Note: I'll admit from the start that I am no expert on io-streams. I had to go to Gregory for a few clarifications, and it's possible I'm still incorrect on some of the details. My point here is not to create an exhaustive comparison between the libraries, but rather at a high level point out the differences in approach.

Probably the biggest distinction between these packages is that- while conduit was designed primarily to solve I/O issues- it aims to work in an entirely pure context as well. io-streams, on the other hand, has a distinct I/O bias. This is not a criticism; picking a goal to target and focusing on that is a great technique. But it does clarify one of conduit's goals: work for more than just I/O, even if I/O is our main motivating case.

So practically speaking, it seems like io-streams would not be a library that would address the needs of something like xml-conduit, which requires both pure and impure interfaces. (I could be mistaken here, but I have a hard time seeing it happen.)

In the same vein, conduit was designed from the ground up to work with arbitrary monad transformer stacks. Again, this is an intentional design decision on both the parts of conduit and io-streams; Gregory explained to me that they purposely avoided supporting transformer stacks. While I understand his motivations, it's simply not an option for supporting the use cases we want to support it conduit. Handling streaming database responses in persistent, for example, would not be possible with such an approach (or without significantly rewriting the persistent API).

Additionally, a fairly substantial part of the io-streams codebase is a replacement for Handles, not streaming data abstractions. In that sense, I don't see conduit and io-streams in conflict. conduit currently uses Handles for low-level I/O primitives, but could certainly switch to io-streams instead, or use the package as an optional replacement. So in my opinion, the window for comparison between the two is actually fairly narrow.

Simply because they came up in the context of io-streams, I wanted to discuss two criticisms leveled against conduit.

conduit requires you to use ResourceT instead of the bracket idiom. This isn't actually true. ResourceT is a convenience allowing you to allocate resources within a pipeline, but you are absolutely able to use bracket patterns external to your pipeline and then avoid ResourceT. For the file copy example, consider the following code snippet (also available from School of Haskell:

import Data.Conduit (($$))
import Data.Conduit.Binary (sourceHandle, sinkHandle)
import System.IO (withBinaryFile, IOMode (..))

main =
    withBinaryFile "input.txt" ReadMode $ \input ->
    withBinaryFile "output.txt" WriteMode $ \output ->
    sourceHandle input $$ sinkHandle output

However, this isn't simply a convenience; it also works to allow for much more timely resource freeing. By forcing a bracket pattern, we must wait for all of the inner code to complete before freeing a resource. With ResourceT, usage and freeing can be interleaved safely. For example, considering concatenating 20 files and breaking them up into equal chunks of a certain size, each to be written to a separate file. ResourceT will ensure that before each succeeding source file is open, the previous one is closed, and the same for the destination files.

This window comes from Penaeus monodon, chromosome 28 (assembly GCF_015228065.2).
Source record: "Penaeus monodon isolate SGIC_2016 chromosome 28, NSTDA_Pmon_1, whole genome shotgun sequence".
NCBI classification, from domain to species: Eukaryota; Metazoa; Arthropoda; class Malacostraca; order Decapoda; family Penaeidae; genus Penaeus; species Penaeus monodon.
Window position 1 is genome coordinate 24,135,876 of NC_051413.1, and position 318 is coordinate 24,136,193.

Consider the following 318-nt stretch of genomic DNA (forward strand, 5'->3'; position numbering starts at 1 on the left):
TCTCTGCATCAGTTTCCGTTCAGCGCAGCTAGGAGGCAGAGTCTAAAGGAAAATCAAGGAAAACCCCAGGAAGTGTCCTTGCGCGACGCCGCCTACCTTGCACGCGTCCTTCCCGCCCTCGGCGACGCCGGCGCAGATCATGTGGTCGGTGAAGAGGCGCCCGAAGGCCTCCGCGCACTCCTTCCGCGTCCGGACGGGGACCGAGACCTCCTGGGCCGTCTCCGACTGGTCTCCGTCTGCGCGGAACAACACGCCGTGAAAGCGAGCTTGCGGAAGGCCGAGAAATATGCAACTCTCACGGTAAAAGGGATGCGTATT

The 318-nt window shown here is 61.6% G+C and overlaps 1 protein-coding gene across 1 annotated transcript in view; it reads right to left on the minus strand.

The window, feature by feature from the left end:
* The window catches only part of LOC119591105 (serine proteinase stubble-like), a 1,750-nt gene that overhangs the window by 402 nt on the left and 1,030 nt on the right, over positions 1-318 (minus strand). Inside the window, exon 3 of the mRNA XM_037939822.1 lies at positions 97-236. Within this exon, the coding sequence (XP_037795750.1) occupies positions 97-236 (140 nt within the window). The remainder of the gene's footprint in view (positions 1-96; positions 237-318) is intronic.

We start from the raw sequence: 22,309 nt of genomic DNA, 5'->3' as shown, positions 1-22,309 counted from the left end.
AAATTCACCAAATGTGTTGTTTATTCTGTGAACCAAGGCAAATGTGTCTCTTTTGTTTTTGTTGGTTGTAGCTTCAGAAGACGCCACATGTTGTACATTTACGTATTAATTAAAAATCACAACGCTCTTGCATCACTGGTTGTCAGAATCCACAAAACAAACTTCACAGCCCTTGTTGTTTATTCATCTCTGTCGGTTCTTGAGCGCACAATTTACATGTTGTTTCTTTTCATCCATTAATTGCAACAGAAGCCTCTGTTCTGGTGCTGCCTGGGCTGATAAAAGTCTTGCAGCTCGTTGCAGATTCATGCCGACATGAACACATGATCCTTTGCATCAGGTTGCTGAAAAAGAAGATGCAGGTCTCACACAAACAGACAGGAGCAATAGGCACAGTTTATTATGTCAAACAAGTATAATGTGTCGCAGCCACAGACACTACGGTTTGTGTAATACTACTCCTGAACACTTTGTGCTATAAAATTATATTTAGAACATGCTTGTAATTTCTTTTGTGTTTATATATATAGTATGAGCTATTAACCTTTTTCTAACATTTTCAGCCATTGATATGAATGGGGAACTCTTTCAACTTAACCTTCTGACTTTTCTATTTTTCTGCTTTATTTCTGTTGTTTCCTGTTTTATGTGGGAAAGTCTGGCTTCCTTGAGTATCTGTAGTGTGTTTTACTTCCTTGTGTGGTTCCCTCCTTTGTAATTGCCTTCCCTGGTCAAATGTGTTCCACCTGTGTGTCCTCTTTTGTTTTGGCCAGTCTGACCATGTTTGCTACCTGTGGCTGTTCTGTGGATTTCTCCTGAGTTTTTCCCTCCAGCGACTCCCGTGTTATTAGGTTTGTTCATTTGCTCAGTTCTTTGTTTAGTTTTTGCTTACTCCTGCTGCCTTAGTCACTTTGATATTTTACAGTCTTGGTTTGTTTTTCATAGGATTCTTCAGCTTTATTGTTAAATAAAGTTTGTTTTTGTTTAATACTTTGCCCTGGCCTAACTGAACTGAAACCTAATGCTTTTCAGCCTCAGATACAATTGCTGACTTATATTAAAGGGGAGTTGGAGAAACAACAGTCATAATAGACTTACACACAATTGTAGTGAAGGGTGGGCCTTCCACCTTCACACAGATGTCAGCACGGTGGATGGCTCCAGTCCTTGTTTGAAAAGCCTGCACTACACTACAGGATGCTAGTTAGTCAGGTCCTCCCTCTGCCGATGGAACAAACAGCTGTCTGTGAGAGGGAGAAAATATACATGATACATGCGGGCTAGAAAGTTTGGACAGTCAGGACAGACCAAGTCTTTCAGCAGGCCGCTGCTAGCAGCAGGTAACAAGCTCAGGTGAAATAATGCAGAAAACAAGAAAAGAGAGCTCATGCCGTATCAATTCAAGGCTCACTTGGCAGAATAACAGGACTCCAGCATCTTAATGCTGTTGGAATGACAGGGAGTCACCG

conduit is too complicated, it even has six type parameters. I'll half-agree with this statement. Idiomatic usage of conduit doesn't require you to talk about six parameters. We have three types (Source, Sink, and Conduit), which have respectively 2, 3, and 3 parameters. And I'll argue that the presence of each of those parameters is not only necessary, but fully intuitive to users.

So why did I half agree? Writing general code stil requires dealing explicitly with the Pipe datatype, or at least one of the wrappers. And error messages still mention this type. This is probably the main shortcoming I've found with conduit 0.5, and the prime goal I have to fix in 0.6. However, I'll hold off on further explanation for my next blog post, where we can dig into the meat of conduit itself.


conduit has a well defined set of use cases it's trying to solve, and is unapologetic about not fitting other use cases. It fits a certain level of abstraction, and doesn't attempt to shoe-horn itself into a different level as well. In my opinion, this produces a high quality, user friendly, and performant library. It is targeted exclusively at real world problems, and as a result will trade in elegance in some cases if it will better solve real world examples.

In my next post, I'll dive into some proposed changes for conduit. As a sneak preview: the core concepts of conduit will stay completely unchanged, and likely the vast majority of user code will continue to work. The goal is to cut out confusion from the API and simplify type signatures and error messages.